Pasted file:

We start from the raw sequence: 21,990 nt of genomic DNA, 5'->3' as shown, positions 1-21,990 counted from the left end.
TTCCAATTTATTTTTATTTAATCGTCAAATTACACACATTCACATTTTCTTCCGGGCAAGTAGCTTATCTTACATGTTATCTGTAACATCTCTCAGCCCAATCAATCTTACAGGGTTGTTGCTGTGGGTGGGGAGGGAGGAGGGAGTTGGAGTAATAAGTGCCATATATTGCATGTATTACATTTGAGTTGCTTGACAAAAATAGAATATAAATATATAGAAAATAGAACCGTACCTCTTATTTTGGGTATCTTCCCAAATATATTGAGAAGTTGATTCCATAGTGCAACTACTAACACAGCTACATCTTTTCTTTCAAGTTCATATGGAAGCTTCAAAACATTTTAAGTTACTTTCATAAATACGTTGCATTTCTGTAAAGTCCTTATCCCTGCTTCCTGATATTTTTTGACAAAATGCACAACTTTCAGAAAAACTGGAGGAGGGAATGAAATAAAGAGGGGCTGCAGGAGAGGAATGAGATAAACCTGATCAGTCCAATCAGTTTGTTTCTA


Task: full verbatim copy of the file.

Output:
We start from the raw sequence: 21,990 nt of genomic DNA, 5'->3' as shown, positions 1-21,990 counted from the left end.
TTCCAATTTATTTTTATTTAATCGTCAAATTACACACATTCACATTTTCTTCCGGGCAAGTAGCTTATCTTACATGTTATCTGTAACATCTCTCAGCCCAATCAATCTTACAGGGTTGTTGCTGTGGGTGGGGAGGGAGGAGGGAGTTGGAGTAATAAGTGCCATATATTGCATGTATTACATTTGAGTTGCTTGACAAAAATAGAATATAAATATATAGAAAATAGAACCGTACCTCTTATTTTGGGTATCTTCCCAAATATATTGAGAAGTTGATTCCATAGTGCAACTACTAACACAGCTACATCTTTTCTTTCAAGTTCATATGGAAGCTTCAAAACATTTTAAGTTACTTTCATAAATACGTTGCATTTCTGTAAAGTCCTTATCCCTGCTTCCTGATATTTTTTGACAAAATGCACAACTTTCAGAAAAACTGGAGGAGGGAATGAAATAAAGAGGGGCTGCAGGAGAGGAATGAGATAAACCTGATCAGTCCAATCAGTTTGTTTCTA